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EU’s 8th package of restrictive measures: The legal advisory services prohibition

21 Oct 2022
On 6 October 2022, the EU Council adopted the new restrictive measures against Russia covering the provision of legal advisory services to certain Russian persons. The European Commission issued questions and answers on the 8th package which can be accessed here.

The changes, contained in Council Regulation (EU) No. 2022/1904 (Regulation 1904), significantly extend the EU’s cornerstone trade sanctions legislation Regulation 833/2014. As relevant here, it extends the existing prohibition on providing certain professional services to the Government of the Russian Federation or legal persons, entities or bodies established in Russia to additionally cover in Article 5n, paragraph 2 the provision of:

  • architectural and engineering services;
  • IT consultancy services; and
  • legal advisory services.

Legal advisory services is defined in Regulation 1904 as covering the provision of legal advice to customers in non-contentious matters, including:

  • commercial transactions, involving the application or interpretation of law;
  • participation with or on behalf of clients in commercial transactions, negotiations, and other dealings with third parties; and
  • preparation, execution, and verification of legal documents.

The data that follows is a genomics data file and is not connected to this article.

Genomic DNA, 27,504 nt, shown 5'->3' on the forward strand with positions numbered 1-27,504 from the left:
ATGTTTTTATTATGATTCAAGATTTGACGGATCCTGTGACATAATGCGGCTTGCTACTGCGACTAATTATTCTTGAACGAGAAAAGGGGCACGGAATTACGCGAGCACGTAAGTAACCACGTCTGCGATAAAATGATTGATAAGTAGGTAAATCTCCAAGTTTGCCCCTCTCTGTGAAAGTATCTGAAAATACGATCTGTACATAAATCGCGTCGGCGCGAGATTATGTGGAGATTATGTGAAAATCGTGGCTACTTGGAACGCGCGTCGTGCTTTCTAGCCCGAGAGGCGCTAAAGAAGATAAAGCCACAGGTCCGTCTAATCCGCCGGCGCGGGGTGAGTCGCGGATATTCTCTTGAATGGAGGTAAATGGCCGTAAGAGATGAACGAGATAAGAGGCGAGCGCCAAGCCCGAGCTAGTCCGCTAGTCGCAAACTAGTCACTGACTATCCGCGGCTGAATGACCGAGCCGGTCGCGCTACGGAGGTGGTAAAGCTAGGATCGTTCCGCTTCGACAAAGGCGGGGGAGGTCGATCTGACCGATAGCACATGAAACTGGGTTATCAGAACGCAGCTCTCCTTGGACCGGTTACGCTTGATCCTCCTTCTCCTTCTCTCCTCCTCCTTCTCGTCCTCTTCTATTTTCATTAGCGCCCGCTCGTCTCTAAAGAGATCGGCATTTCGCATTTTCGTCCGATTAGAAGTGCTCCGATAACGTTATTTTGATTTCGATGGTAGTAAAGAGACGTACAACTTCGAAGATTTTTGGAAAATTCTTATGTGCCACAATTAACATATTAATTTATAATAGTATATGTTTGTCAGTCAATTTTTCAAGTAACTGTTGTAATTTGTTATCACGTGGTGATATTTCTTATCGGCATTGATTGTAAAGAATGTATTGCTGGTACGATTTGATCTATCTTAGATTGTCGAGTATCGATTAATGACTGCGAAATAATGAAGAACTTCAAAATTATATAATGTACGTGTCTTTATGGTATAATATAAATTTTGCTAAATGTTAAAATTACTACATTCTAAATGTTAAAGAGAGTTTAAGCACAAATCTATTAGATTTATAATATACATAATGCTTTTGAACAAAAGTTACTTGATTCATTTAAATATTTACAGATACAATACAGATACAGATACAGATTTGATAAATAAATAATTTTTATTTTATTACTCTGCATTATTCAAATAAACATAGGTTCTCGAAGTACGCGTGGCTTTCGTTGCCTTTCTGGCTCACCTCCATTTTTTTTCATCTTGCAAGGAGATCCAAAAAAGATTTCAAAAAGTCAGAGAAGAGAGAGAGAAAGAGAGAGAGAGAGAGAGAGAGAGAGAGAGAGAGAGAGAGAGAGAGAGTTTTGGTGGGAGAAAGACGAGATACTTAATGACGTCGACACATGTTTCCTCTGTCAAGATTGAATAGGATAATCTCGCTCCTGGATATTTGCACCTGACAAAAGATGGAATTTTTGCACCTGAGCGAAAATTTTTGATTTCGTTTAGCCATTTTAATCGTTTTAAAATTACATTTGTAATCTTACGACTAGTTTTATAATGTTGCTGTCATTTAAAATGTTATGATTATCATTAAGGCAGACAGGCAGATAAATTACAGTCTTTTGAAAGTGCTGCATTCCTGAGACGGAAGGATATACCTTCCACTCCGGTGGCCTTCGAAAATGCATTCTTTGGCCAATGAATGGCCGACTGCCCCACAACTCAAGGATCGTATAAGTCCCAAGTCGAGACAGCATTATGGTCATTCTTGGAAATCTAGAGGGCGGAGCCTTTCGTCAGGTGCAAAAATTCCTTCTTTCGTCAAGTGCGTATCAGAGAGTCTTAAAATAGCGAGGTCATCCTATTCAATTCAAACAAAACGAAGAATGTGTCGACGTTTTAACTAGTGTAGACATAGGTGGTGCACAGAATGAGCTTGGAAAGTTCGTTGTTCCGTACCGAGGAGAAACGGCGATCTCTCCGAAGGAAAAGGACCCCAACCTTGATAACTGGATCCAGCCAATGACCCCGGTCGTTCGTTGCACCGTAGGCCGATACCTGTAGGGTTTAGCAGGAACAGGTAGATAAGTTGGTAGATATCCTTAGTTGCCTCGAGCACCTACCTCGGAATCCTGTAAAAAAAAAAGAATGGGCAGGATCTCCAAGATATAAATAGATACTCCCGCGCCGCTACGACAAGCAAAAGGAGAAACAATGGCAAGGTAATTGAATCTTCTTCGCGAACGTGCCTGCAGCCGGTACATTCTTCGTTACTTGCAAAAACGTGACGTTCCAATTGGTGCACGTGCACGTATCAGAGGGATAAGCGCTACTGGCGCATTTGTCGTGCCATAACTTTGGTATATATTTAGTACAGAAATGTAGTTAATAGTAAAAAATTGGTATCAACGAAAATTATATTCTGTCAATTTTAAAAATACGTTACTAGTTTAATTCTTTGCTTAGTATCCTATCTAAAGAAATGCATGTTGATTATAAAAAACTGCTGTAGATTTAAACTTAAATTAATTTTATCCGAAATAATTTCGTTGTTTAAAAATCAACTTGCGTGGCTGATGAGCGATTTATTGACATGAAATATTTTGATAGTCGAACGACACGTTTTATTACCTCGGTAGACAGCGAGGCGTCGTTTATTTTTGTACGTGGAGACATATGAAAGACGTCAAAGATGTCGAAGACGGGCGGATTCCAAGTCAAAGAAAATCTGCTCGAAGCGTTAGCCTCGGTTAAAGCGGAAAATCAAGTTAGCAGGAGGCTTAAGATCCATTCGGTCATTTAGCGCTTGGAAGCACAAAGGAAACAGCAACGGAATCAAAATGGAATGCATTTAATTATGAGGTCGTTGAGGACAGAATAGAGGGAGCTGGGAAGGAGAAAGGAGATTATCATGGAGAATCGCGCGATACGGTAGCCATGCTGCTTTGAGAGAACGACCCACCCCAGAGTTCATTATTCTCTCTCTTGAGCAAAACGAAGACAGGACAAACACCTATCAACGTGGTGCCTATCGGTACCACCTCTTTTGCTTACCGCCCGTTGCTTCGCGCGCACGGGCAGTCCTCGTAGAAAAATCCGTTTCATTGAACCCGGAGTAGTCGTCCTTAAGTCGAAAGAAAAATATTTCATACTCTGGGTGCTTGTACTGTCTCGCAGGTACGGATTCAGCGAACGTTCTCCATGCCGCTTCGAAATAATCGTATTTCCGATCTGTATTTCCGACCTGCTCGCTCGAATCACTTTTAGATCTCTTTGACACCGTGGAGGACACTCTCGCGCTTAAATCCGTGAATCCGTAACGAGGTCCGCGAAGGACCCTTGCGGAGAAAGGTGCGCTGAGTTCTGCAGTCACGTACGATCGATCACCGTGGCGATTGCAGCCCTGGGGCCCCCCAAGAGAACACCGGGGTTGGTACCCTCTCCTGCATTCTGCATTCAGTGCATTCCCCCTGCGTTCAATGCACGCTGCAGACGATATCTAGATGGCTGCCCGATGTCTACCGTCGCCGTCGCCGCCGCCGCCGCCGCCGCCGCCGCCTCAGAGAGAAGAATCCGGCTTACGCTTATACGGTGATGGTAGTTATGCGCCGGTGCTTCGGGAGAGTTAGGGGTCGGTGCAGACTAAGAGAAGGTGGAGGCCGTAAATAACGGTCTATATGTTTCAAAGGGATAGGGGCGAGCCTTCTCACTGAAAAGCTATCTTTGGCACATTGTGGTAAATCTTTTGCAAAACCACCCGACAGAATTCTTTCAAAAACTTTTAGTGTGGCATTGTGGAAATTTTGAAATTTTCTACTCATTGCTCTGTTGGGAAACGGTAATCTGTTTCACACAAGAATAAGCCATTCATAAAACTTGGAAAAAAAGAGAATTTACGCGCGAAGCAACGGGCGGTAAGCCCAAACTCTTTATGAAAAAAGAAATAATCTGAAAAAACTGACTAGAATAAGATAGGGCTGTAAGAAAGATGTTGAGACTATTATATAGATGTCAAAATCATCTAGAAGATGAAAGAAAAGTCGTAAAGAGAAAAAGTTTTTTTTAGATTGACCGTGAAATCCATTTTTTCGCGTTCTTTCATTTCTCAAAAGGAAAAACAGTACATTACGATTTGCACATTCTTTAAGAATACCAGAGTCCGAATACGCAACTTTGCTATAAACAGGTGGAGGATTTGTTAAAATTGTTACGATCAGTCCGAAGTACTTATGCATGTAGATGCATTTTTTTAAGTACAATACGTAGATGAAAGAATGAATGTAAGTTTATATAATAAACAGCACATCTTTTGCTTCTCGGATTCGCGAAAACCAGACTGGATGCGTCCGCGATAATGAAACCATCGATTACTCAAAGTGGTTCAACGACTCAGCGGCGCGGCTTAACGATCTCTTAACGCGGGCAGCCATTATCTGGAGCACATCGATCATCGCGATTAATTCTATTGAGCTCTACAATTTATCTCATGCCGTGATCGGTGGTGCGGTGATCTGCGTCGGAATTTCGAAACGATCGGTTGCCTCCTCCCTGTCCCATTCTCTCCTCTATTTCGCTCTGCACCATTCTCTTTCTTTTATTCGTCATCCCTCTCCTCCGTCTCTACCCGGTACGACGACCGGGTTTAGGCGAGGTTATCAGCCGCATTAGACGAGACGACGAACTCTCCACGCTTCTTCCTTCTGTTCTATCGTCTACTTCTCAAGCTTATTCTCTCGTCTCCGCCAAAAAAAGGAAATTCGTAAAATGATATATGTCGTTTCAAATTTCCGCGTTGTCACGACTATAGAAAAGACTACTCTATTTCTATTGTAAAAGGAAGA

Legal advisory services does not include any representation, advice, preparation of documents, or verification of documents in the context of legal representation services, namely in matters or proceedings before administrative agencies, courts or other duly constituted official tribunals, or in arbitral or mediation proceedings.

Unfortunately there is no definition regarding the meaning of “contentious” or “non-contentious” in Regulation 1904, aside from the indicative list outlined above.

The European Commission Q&As issued alongside Regulation 1904 merely repeat the definition of legal advisory services outlined above but does not add any further significant guidance.

To recap, Article 5n(2) restricts the provision of legal advisory services both directly and indirectly to the Government of Russia or legal persons, entities, or bodies established in Russia. The reference to “indirect” service provision may create significant ambiguity in understanding the precise extent of this restriction, especially considering the anti-circumvention measures included elsewhere in Regulation 833/2014.